I’m writing this to you all just after running Men’s Health Survival of the Fittest, bruises et all! I’ll elaborate more on the race in a later post, but I will say that it was an extremely difficult race for me, both physically and mentally. I have been beating myself up since I finished, over the obstacles I failed to complete properly, and it got me wondering about why I am so hard on myself.
It’s not unusual for me to not perform to a standard I deem to be unacceptable and then to beat myself up for it after; on reflection, this affects most aspects of my life from running, to drama school to baking etc. Perhaps it’s just because I don’t have realistic expectations for myself and setting myself up for failure is a natural result, or perhaps I just don’t know how to change my expectations at short notice.
To give an example, I’d been running ~4 times a week from June through to mid August (when I hurt my knee) and as a result, I was seeing my fitness increase and my PBs plummet rapidly. After my knee got injured, I went cold turkey and didn’t run at all, so getting back into regular running again over this past month has been pretty difficult. I went to my first post-injury 5k, and finished in a time of 30:18. There’s nothing wrong with that time and all things considered I ought to have been quite pleased with it, but I was just so annoyed with myself for it and for being so close to running a sub 30 time.
What I ought to have done was to recognise that this was a good foundation to build upon and to feel good knowing that I would likely go sub-30 soon (incidentally, I did at the next week’s parkrun). Yes it’s nice to get a PB but ultimately I don’t run for them, I run because I enjoy it, and sometimes I just need to take a step back and remember just to run for the sheer love of it rather than obsessing over times and splits. It’s a slow process, but I’ll get there!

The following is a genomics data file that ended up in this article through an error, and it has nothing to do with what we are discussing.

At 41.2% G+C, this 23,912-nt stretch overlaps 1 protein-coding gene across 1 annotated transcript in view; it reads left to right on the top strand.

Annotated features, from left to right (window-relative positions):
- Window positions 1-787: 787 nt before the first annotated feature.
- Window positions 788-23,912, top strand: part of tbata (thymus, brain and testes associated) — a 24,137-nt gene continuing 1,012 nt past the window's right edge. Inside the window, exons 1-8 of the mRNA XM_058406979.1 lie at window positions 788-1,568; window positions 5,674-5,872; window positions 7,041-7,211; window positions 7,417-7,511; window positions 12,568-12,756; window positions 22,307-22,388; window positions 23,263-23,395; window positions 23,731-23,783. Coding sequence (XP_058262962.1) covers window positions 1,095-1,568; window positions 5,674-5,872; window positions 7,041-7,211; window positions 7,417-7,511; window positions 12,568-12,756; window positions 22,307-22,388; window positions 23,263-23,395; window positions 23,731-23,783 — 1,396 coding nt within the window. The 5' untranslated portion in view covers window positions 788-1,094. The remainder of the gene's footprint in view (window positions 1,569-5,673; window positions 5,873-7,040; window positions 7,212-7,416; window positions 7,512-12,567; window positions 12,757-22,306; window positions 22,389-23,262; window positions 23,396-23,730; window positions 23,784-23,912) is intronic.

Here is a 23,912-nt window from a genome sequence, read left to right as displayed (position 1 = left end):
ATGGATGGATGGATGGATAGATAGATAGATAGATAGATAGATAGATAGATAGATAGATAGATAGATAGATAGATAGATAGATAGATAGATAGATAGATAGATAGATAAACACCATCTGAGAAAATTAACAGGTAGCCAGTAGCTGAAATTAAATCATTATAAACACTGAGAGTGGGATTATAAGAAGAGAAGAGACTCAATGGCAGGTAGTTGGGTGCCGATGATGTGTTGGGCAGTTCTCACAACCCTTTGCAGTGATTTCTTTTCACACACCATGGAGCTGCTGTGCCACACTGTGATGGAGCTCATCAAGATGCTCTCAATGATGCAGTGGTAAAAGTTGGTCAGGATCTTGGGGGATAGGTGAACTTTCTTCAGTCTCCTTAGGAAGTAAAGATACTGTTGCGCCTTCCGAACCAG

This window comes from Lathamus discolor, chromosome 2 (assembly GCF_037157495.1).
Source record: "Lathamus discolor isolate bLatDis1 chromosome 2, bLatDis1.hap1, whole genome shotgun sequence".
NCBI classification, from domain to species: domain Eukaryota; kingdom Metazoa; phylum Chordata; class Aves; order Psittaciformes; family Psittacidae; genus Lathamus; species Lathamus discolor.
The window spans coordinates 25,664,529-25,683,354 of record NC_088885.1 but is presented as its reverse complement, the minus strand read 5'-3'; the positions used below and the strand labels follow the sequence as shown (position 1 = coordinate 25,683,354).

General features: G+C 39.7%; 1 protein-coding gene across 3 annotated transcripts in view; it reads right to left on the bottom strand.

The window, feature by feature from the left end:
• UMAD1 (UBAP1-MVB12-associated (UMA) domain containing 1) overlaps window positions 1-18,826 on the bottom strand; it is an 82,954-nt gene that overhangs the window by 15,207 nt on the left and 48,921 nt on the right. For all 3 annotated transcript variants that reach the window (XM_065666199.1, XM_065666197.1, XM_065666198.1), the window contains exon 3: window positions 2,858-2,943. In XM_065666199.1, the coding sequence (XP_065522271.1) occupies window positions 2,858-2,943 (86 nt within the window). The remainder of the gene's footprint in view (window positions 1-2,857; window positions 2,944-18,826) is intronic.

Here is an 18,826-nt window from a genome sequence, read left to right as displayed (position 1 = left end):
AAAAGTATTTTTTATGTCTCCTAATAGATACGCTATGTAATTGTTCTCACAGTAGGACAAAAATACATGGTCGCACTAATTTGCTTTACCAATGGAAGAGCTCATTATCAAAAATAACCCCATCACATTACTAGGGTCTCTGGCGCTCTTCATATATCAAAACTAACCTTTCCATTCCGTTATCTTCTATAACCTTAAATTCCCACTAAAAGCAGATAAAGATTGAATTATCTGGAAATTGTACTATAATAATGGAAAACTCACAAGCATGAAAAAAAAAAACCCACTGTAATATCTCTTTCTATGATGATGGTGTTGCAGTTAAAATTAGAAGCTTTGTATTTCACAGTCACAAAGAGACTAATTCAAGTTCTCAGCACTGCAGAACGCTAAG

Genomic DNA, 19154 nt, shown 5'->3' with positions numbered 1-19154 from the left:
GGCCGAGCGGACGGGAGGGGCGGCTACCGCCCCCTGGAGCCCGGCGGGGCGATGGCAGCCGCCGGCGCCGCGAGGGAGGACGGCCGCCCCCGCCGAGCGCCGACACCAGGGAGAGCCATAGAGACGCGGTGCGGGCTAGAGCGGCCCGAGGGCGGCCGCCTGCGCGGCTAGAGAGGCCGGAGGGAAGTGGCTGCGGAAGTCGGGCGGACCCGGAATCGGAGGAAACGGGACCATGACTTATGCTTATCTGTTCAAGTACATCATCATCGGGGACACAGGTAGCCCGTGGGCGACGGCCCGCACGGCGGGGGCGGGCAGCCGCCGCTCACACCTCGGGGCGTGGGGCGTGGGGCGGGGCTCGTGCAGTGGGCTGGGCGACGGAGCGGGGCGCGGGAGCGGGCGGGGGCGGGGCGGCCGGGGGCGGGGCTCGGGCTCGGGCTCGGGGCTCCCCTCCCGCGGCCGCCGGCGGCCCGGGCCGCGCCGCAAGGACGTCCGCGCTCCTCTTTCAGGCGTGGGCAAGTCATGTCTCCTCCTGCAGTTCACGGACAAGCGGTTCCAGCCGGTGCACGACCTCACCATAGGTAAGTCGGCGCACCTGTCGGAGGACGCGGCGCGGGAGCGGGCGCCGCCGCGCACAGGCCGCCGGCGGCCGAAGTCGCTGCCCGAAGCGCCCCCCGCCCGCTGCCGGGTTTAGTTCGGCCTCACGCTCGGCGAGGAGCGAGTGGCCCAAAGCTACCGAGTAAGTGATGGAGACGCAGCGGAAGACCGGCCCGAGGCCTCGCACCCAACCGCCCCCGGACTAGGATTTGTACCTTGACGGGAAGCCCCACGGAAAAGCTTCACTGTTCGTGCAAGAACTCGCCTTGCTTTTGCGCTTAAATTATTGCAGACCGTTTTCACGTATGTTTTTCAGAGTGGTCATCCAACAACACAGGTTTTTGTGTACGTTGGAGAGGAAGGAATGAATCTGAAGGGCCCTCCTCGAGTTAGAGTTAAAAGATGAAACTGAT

As I mentioned, I also find (many) aspects of drama school standards difficult to contend with. This is most obvious in my tap dancing classes as I am (in my opinion, mistakenly) in the top set whilst I am in the bottom sets for all other dance classes. I tapped for many years as a child, then stopped and didn’t tap for over a decade, so I was incredibly surprised and scared to find myself in the top group for tap. I love tap dancing; the way that it sounds, looks and feels, and I definitely feel that my tapping has come on in leaps and bounds since I started in September. However, I am extremely conscious of the fact that I am the weakest in my group and take the longest to learn new moves.
In my head, when I mess something up in class, the other students are all questioning what I am doing there. I recognise that this is a bizarre way to think, especially since they all make mistakes and don’t pick up steps immediately either. This week, our teacher spoke to us and instructed us not to explain or complain about what we were getting wrong, just to keep practicing and trying, and I think I’m definitely going to try and implement this more positive approach to my tap in the future. This will also be a slow process, but I’m going to continue to work hard and to throw myself into my work without caring what others think.
I don’t really have any particular advice on what you can do to stop beating yourself up, but I have found the following things to be useful:
- have a confidant; a friend or relative you can talk to about how you’re feeling, who can help you to realise when you are being too hard on yourself
- set realistic expectations. If you’re returning from a long break from exercise, your body probably won’t perform the same way it used to. Equally, if conditions whilst you run become particularly awful then your race can be affected too. We all have to learn how to adapt our expectations as required
- eat well. If, like me, you’re prone to emotional eating you may find that doing this after disappointment makes you feel even worse. Look after your body and fuel it properly, and it will thank you.
- Don’t forget that just because you can’t do something now, doesn’t mean you won’t be able to do it forever. A few years ago I couldn’t even run 5k and now I’m training for my first half marathon (eek!).
Hopefully this will be helpful to you, and will encourage you to love yourself that bit more and stop being so hard on yourselves! Keep the faith!
Until next time!